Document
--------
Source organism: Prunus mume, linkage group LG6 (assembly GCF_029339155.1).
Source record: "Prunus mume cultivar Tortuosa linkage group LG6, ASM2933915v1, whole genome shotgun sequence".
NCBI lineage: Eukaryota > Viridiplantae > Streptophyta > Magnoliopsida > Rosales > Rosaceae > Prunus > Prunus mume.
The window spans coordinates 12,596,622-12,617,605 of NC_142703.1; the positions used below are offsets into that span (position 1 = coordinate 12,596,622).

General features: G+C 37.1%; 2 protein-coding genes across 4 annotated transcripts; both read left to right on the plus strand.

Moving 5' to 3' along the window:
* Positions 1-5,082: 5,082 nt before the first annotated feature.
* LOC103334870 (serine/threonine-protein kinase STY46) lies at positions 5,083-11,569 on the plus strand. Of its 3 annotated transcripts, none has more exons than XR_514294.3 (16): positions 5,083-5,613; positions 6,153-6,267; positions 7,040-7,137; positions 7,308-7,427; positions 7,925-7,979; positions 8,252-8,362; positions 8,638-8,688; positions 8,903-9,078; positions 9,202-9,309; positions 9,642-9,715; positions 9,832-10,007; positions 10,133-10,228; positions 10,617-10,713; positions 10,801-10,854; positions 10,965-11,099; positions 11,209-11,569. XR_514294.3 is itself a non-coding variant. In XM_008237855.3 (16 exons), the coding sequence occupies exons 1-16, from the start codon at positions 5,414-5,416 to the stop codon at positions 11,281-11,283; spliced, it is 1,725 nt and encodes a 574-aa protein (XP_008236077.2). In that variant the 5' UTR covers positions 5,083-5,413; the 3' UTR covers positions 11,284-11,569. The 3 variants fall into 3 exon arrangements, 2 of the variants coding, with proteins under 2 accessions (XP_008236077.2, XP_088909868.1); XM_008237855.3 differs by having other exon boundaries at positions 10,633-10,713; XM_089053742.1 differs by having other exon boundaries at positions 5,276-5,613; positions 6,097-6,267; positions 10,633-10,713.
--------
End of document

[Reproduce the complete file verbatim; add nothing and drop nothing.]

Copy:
Source organism: Prunus mume, linkage group LG6 (assembly GCF_029339155.1).
Source record: "Prunus mume cultivar Tortuosa linkage group LG6, ASM2933915v1, whole genome shotgun sequence".
NCBI lineage: Eukaryota > Viridiplantae > Streptophyta > Magnoliopsida > Rosales > Rosaceae > Prunus > Prunus mume.
The window spans coordinates 12,596,622-12,617,605 of NC_142703.1; the positions used below are offsets into that span (position 1 = coordinate 12,596,622).

General features: G+C 37.1%; 2 protein-coding genes across 4 annotated transcripts; both read left to right on the plus strand.

Moving 5' to 3' along the window:
* Positions 1-5,082: 5,082 nt before the first annotated feature.
* LOC103334870 (serine/threonine-protein kinase STY46) lies at positions 5,083-11,569 on the plus strand. Of its 3 annotated transcripts, none has more exons than XR_514294.3 (16): positions 5,083-5,613; positions 6,153-6,267; positions 7,040-7,137; positions 7,308-7,427; positions 7,925-7,979; positions 8,252-8,362; positions 8,638-8,688; positions 8,903-9,078; positions 9,202-9,309; positions 9,642-9,715; positions 9,832-10,007; positions 10,133-10,228; positions 10,617-10,713; positions 10,801-10,854; positions 10,965-11,099; positions 11,209-11,569. XR_514294.3 is itself a non-coding variant. In XM_008237855.3 (16 exons), the coding sequence occupies exons 1-16, from the start codon at positions 5,414-5,416 to the stop codon at positions 11,281-11,283; spliced, it is 1,725 nt and encodes a 574-aa protein (XP_008236077.2). In that variant the 5' UTR covers positions 5,083-5,413; the 3' UTR covers positions 11,284-11,569. The 3 variants fall into 3 exon arrangements, 2 of the variants coding, with proteins under 2 accessions (XP_008236077.2, XP_088909868.1); XM_008237855.3 differs by having other exon boundaries at positions 10,633-10,713; XM_089053742.1 differs by having other exon boundaries at positions 5,276-5,613; positions 6,097-6,267; positions 10,633-10,713.